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Shepard Fairey's "Salad Days" Exhibition

Art Review: Shepard Fairey “Salad Days” Exhibition. A selection of art by Shepard Fairey from

1989 to 1999 at the Cranbrook Art Museum, Bloomfield Hills, Michigan, USA, June 16, 2018 -

October 7, 2018. Authored by Adrian Ormsby.

Shepard Fairey is a Los Angeles based artist who has emerged as one of the foremost

street and graffiti writers, turned fine artist and muralist, over the last two decades. He is most

well-known for his Hope poster of President Barak Obama produced during the 2008

Presidential election season (figure 1) and most recently his We the People series of posters for

the 2017 Women’s worldwide protest March in January 2017.

In June 2016, the Cranbrook Art Museum in Bloomfield Hills, Michigan would organize

an exhibit of his works curated by Director Andrew Blauvelt with assistance from the Library

Street Collective Gallery in Detroit, Michigan, that would extend over a four-month period. The

exhibit, was hung in the Wainger Gallery of the Cranbrook Museum and would focus

specifically on Fairey’s first decade of artistic practice from 1989 to 1999, which would have its

roots in the “graphic language and philosophies of the punk scene.” Following a critical

exposure to Punk music as a teenager, Fairey would be intrigued by the way this popular music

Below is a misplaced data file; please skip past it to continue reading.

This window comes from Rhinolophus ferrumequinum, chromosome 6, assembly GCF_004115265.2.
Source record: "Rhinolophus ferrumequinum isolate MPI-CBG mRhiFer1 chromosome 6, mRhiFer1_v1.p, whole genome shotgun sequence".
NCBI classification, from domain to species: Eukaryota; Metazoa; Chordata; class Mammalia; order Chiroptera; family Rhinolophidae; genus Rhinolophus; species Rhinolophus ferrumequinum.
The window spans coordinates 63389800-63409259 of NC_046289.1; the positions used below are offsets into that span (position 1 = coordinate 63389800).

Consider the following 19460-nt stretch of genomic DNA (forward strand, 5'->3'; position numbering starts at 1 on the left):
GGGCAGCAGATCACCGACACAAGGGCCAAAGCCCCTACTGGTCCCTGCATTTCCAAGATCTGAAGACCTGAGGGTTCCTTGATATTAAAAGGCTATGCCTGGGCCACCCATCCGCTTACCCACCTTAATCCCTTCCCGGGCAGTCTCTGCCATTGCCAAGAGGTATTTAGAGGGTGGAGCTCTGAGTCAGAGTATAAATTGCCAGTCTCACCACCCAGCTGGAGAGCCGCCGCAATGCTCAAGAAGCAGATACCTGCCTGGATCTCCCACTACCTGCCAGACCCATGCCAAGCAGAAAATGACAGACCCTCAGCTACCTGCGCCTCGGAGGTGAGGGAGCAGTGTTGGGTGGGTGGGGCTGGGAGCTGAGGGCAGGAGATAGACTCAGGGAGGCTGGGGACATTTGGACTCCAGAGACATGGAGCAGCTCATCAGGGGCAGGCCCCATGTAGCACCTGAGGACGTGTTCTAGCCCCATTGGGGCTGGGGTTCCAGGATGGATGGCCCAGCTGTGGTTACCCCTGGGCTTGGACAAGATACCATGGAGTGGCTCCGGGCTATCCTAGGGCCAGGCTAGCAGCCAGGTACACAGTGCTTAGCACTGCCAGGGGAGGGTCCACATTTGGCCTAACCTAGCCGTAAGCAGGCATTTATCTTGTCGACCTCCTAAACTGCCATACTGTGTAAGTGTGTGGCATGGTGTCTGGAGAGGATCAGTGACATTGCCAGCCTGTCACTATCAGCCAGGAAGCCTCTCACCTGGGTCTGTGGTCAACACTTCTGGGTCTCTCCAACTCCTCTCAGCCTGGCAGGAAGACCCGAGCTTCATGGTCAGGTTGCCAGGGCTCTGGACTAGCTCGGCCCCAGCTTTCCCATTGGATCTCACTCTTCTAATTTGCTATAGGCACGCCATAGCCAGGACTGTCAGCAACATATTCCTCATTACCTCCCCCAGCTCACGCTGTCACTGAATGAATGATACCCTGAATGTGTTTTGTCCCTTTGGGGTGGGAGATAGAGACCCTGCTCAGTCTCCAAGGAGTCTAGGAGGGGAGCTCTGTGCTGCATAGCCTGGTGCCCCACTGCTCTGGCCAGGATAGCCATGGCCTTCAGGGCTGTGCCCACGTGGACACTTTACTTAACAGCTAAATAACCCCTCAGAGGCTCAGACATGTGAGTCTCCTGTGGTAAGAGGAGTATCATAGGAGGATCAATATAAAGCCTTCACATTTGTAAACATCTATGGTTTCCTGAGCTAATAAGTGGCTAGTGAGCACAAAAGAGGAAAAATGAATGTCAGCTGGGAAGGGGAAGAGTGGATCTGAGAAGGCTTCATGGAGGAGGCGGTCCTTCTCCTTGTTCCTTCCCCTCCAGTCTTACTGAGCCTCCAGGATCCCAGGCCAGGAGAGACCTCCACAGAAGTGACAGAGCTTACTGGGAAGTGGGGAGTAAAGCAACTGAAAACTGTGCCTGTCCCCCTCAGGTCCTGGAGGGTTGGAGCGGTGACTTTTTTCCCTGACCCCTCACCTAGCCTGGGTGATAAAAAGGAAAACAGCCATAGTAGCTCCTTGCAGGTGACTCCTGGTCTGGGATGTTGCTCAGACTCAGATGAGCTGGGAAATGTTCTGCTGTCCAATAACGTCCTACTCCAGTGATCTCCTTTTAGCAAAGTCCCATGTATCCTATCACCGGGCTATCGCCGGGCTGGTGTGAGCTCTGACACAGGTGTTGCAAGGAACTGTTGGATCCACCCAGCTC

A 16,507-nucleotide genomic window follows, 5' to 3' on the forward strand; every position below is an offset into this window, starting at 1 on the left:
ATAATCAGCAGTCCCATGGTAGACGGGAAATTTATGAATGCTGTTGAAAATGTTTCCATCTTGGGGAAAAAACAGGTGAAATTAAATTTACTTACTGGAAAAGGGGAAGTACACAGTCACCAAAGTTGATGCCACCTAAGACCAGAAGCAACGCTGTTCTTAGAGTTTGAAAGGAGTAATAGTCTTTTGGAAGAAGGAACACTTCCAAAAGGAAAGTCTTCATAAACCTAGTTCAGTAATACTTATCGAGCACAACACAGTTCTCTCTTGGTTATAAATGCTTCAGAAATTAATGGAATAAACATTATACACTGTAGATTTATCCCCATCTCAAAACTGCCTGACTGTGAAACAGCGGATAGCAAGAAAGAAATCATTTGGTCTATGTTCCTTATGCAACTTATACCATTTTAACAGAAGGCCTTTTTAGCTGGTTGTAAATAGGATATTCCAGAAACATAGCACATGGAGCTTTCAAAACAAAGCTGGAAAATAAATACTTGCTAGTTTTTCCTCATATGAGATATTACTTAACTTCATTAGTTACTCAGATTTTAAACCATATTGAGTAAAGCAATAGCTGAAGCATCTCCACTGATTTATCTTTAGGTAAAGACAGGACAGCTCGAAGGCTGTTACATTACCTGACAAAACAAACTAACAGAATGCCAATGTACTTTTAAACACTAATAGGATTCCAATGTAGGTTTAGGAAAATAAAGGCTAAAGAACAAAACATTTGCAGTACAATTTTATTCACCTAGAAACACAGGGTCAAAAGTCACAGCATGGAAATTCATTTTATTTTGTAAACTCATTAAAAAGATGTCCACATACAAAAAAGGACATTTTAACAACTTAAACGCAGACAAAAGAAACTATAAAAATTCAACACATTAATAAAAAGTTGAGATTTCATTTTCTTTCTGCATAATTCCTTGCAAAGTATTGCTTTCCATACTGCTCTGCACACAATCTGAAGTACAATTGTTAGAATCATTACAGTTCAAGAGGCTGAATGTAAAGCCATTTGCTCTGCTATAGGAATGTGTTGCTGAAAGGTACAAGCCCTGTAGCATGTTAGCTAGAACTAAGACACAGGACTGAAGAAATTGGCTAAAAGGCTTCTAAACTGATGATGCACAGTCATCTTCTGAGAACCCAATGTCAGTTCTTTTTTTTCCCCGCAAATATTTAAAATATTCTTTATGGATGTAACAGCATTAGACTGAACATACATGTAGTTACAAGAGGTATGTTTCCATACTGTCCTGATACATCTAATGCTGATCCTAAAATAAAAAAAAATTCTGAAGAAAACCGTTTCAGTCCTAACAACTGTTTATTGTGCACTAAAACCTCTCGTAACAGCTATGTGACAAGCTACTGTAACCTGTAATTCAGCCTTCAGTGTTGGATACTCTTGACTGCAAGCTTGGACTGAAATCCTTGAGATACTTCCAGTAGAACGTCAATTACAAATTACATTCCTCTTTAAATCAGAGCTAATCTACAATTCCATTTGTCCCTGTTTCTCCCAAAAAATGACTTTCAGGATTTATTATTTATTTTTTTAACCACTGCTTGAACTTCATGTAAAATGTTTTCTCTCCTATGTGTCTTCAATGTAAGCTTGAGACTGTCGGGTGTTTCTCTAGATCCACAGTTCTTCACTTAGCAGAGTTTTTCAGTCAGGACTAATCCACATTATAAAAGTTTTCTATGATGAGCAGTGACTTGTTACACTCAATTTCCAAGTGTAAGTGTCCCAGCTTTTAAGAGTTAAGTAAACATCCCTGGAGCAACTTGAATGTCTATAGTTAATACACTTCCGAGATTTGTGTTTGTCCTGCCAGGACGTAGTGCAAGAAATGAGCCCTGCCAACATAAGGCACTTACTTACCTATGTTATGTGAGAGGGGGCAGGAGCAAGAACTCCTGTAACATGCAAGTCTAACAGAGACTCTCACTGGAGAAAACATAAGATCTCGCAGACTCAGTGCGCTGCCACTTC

genre shaped and influenced attitudes and popular culture and would quickly adapt “punks biting

and playful graphic strategies” to his own fledgling artistic work.” Fairey would see himself “as

an outsider, living the art version of the punk mantra Do it Yourself.”

The Fairey exhibit would dovetail a synchronous and much larger exhibit at the

Cranbrook Art Museum titled Too Fast to Live, Too Young to Die: Punk Graphics, 1976-1986,

hung in the Main, North and Larson Galleries of the museum, spanning the same four-month

period. This exhibition would draw from an extensive collection of more than 500 pieces from

the collection of Andrew Kirvine, covering rare works of punk and post-punk bands from the

Sex-Pistols, Blondie and the Ramones to Elvis Costello, Talking Heads and B-52. Punk’s

irreverent use of parody and satire in their music to undermine authority and upend popular

culture, would be reflected in art of the 1980’s such as, artist Jim Reid’s parody of an American

Express card advertisement using the Sex-Pistols to reference the relationship between big

business interests and commercial music (figure 3). The biting and playful graphic strategies,

including the guerilla-style poster sniping and unapologetic individual expression, would be well

illustrated in this exhibit (figures 4,5,6) and would connect well with the powerful influence

these images would have on the next generation of young artists, such as, Shepard Fairey.

In the spirit of the spontaneous and subversive DIY(Do-it-yourself) manner of Punk,

Fairey would create early in his career, a key visual symbol for his work by appropriating a

newspaper image of professional wrestler Andre the Giant, that he would stencil on to

a sticker that would ultimately acquire iconic status and transition in the mid-1990’s to his Obey

Giant series of images, now seen in cities all over the world.

This symbolic image would visually express Fairey’s distrust of political and commercial messaging following his viewing of John Carpenter’s movie of 1988, They Live, portraying the power of subliminal